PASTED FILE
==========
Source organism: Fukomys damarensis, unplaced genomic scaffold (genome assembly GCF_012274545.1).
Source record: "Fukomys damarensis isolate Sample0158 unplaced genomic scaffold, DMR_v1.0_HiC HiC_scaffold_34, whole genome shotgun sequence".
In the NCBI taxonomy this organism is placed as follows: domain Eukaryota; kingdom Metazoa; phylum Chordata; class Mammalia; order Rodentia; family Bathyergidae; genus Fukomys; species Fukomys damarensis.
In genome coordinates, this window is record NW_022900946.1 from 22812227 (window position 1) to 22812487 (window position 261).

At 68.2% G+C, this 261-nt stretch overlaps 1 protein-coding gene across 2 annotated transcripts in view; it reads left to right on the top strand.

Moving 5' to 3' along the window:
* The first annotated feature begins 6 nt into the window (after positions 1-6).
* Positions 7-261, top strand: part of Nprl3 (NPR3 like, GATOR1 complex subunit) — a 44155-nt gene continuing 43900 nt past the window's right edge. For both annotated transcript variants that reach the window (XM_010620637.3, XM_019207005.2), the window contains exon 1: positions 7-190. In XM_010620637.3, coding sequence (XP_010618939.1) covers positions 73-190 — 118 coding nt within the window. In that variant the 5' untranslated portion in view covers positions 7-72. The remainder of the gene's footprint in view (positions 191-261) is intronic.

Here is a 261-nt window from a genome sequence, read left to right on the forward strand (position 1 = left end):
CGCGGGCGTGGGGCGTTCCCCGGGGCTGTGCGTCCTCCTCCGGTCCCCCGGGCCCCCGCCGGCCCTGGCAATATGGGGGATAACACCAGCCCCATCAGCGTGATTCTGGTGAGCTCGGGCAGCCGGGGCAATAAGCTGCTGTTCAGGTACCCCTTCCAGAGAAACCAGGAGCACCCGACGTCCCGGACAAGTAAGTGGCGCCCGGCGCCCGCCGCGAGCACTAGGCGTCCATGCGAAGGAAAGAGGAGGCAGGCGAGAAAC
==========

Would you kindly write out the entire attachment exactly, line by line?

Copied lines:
Source organism: Fukomys damarensis, unplaced genomic scaffold (genome assembly GCF_012274545.1).
Source record: "Fukomys damarensis isolate Sample0158 unplaced genomic scaffold, DMR_v1.0_HiC HiC_scaffold_34, whole genome shotgun sequence".
In the NCBI taxonomy this organism is placed as follows: domain Eukaryota; kingdom Metazoa; phylum Chordata; class Mammalia; order Rodentia; family Bathyergidae; genus Fukomys; species Fukomys damarensis.
In genome coordinates, this window is record NW_022900946.1 from 22812227 (window position 1) to 22812487 (window position 261).

At 68.2% G+C, this 261-nt stretch overlaps 1 protein-coding gene across 2 annotated transcripts in view; it reads left to right on the top strand.

Moving 5' to 3' along the window:
* The first annotated feature begins 6 nt into the window (after positions 1-6).
* Positions 7-261, top strand: part of Nprl3 (NPR3 like, GATOR1 complex subunit) — a 44155-nt gene continuing 43900 nt past the window's right edge. For both annotated transcript variants that reach the window (XM_010620637.3, XM_019207005.2), the window contains exon 1: positions 7-190. In XM_010620637.3, coding sequence (XP_010618939.1) covers positions 73-190 — 118 coding nt within the window. In that variant the 5' untranslated portion in view covers positions 7-72. The remainder of the gene's footprint in view (positions 191-261) is intronic.

Here is a 261-nt window from a genome sequence, read left to right on the forward strand (position 1 = left end):
CGCGGGCGTGGGGCGTTCCCCGGGGCTGTGCGTCCTCCTCCGGTCCCCCGGGCCCCCGCCGGCCCTGGCAATATGGGGGATAACACCAGCCCCATCAGCGTGATTCTGGTGAGCTCGGGCAGCCGGGGCAATAAGCTGCTGTTCAGGTACCCCTTCCAGAGAAACCAGGAGCACCCGACGTCCCGGACAAGTAAGTGGCGCCCGGCGCCCGCCGCGAGCACTAGGCGTCCATGCGAAGGAAAGAGGAGGCAGGCGAGAAAC